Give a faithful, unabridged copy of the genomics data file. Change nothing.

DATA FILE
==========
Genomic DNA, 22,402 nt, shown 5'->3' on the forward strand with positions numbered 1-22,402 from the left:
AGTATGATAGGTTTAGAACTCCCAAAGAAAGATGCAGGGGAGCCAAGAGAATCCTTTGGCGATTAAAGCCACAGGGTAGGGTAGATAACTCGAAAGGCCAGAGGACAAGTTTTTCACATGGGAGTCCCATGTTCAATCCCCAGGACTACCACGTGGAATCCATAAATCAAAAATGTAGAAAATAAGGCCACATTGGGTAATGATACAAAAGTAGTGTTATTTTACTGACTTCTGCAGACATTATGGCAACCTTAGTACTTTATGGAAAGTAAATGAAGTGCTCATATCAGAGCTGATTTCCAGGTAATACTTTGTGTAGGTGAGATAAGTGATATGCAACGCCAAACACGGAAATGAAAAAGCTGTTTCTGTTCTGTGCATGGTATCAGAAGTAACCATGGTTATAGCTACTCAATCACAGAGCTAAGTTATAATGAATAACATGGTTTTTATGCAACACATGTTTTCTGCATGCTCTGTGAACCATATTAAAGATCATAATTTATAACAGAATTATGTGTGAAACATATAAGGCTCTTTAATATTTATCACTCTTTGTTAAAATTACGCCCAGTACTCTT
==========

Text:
Genomic DNA, 22,402 nt, shown 5'->3' on the forward strand with positions numbered 1-22,402 from the left:
AGTATGATAGGTTTAGAACTCCCAAAGAAAGATGCAGGGGAGCCAAGAGAATCCTTTGGCGATTAAAGCCACAGGGTAGGGTAGATAACTCGAAAGGCCAGAGGACAAGTTTTTCACATGGGAGTCCCATGTTCAATCCCCAGGACTACCACGTGGAATCCATAAATCAAAAATGTAGAAAATAAGGCCACATTGGGTAATGATACAAAAGTAGTGTTATTTTACTGACTTCTGCAGACATTATGGCAACCTTAGTACTTTATGGAAAGTAAATGAAGTGCTCATATCAGAGCTGATTTCCAGGTAATACTTTGTGTAGGTGAGATAAGTGATATGCAACGCCAAACACGGAAATGAAAAAGCTGTTTCTGTTCTGTGCATGGTATCAGAAGTAACCATGGTTATAGCTACTCAATCACAGAGCTAAGTTATAATGAATAACATGGTTTTTATGCAACACATGTTTTCTGCATGCTCTGTGAACCATATTAAAGATCATAATTTATAACAGAATTATGTGTGAAACATATAAGGCTCTTTAATATTTATCACTCTTTGTTAAAATTACGCCCAGTACTCTT